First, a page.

Guerrero's first homer since July 5, two days before a muscle strain behind his left knee sidelined him for three weeks, was a lift for everyone -- including fellow Dominican Republic native Santana, who climbed off the ropes in the third inning and found smooth sailing into the sixth to move to 4-6.
"It's about time," Santana said, grinning, referring to Guerrero's towering blast to left for his fifth homer of an injury-riddled season and No. 397 of his Hall of Fame-level career.
Held to six runs in the first two games, the Angels had that many before losing pitcher John Danks (9-8) got an out in the third inning.
"It wasn't a good day," said Danks, charged with seven runs (six earned) in 6 1/3 innings. "I didn't help myself out much, and I wasn't ahead in the count enough to really make them hit my pitch. So, I've got to get better."
The Angels scored twice in the first on Juan Rivera's RBI single and a throwing error by third baseman Gordon Beckham.
Mathis' two-run homer -- his fifth -- and a sacrifice fly by Aybar after Howard Kendrick's single handed Santana a 5-0 lead in the second. Right fielder Jermaine Dye lost count of the outs after handling Aybar's shallow fly and drew a Bronx cheer from the crowd.
After Guerrero lowered the boom leading off the fourth, Abreu's milestone homer -- No. 250 of his career -- came leading off the fifth.
"It's going to be exciting when the man gets hot," Abreu said, referring to Guerrero. "We're all going to get on base, and he's going to drive in a lot of runs and we're going to score a lot of runs. When he and Torii Hunter both come back, the length of the lineup is going to be stronger."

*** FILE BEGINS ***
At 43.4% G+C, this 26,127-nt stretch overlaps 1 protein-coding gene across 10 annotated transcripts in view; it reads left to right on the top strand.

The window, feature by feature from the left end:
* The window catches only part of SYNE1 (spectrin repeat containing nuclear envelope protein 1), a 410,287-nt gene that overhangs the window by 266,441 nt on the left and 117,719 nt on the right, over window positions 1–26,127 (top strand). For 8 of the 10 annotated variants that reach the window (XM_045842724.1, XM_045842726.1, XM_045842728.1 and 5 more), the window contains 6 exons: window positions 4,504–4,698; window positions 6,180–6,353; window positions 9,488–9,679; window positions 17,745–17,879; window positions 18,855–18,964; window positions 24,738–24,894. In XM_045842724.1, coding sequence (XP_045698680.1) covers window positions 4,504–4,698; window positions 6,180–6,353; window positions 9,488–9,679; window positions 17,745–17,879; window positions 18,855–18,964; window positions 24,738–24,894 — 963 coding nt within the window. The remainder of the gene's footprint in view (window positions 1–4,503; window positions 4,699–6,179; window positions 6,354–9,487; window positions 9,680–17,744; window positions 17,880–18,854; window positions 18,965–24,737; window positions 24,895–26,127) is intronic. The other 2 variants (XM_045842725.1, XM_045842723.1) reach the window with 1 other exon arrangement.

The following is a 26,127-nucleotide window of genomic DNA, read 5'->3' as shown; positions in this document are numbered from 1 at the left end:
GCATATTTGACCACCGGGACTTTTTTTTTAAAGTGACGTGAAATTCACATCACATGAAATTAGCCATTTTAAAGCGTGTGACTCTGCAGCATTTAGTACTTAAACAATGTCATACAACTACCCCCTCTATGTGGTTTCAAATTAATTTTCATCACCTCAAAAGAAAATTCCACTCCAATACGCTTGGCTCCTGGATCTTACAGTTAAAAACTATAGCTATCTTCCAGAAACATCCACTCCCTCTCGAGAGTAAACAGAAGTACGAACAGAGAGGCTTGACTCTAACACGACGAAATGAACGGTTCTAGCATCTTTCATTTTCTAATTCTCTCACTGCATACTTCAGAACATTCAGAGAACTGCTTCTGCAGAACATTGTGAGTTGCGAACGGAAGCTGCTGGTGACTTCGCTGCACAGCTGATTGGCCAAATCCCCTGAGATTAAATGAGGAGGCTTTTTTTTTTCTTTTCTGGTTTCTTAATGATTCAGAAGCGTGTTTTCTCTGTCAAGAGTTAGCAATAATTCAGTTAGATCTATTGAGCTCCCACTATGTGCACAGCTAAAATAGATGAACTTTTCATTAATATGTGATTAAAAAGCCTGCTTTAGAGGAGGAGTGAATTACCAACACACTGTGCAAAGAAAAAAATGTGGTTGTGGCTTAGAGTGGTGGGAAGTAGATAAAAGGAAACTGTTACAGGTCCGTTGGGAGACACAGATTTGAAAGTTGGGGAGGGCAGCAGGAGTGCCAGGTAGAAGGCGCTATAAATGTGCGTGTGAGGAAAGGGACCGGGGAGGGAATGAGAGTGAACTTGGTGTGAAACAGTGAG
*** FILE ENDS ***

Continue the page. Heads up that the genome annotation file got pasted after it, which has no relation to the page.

Abreu joined Willie Mays, Rickey Henderson, Barry Bonds, Joe Morgan and Craig Biggio as the only players in history with at least 250 homers, 2,000 hits, 1,000 runs scored, 1,000 RBIs and 300 steals.
"It surprised me, I didn't even know," Abreu said. "I don't really check the numbers. When they told me I needed one more homer to get in that group, I was excited. Those guys -- Willie Mays, Rickey Henderson, Bonds -- I'm happy to be in that group."
Santana surrendered a three-run homer to Jayson Nix in the second inning and walked home a run in the third. Composing himself, the right-hander struck out Nix looking on a full count and retired Chris Getz on a comebacker to the mound to leave the bases loaded.
After that, Santana exhaled and pitched effectively, retiring the side in order in the fourth and fifth. He escaped one final jam in the sixth, striking out Ramon Castro and retiring Scott Podsednik on a fly ball to leave two runners stranded.
In his best effort since yielding one run on three hits in eight innings at Oakland on July 16, Santana finished with seven strikeouts and five walks in six innings, allowing five hits and four earned runs.
"I was more confident today," Santana said. "I was throwing 3-2 sliders, changeups. I was confident in every pitch."
The Angels added a run in the seventh on Kendry Morales' RBI single, but ran themselves out of a potential big inning when Aybar was trapped in a rundown and tagged out at third.
Morales, the American League Player of the Week after abusing Minnesota pitching over the weekend, ended an 0-for-10 drought when he lashed his run-scoring single to right-center.
Aybar unloaded his fourth homer of the season in the ninth, wrapping up a big day that included two other hits, two runs scored, two RBIs and some quality work with the glove.
"Offensively, Erick had a good day," Scioscia said, "and defensively, he made some plays that were not routine look routine."
After Jason Bulger worked two perfect innings, silencing the Sox in the seventh and eighth, Kevin Jepsen surrendered a two-out homer in the ninth to pinch-hitter Dewayne Wise.
The Angels head home following a 4-2 road trip to engage the Rangers three times this weekend. Joe Saunders gets the call in Friday night's series opener at Angel Stadium, facing Texas right-hander Scott Feldman.
The Rangers have taken seven of nine from the Angels this season, including two of three in Anaheim.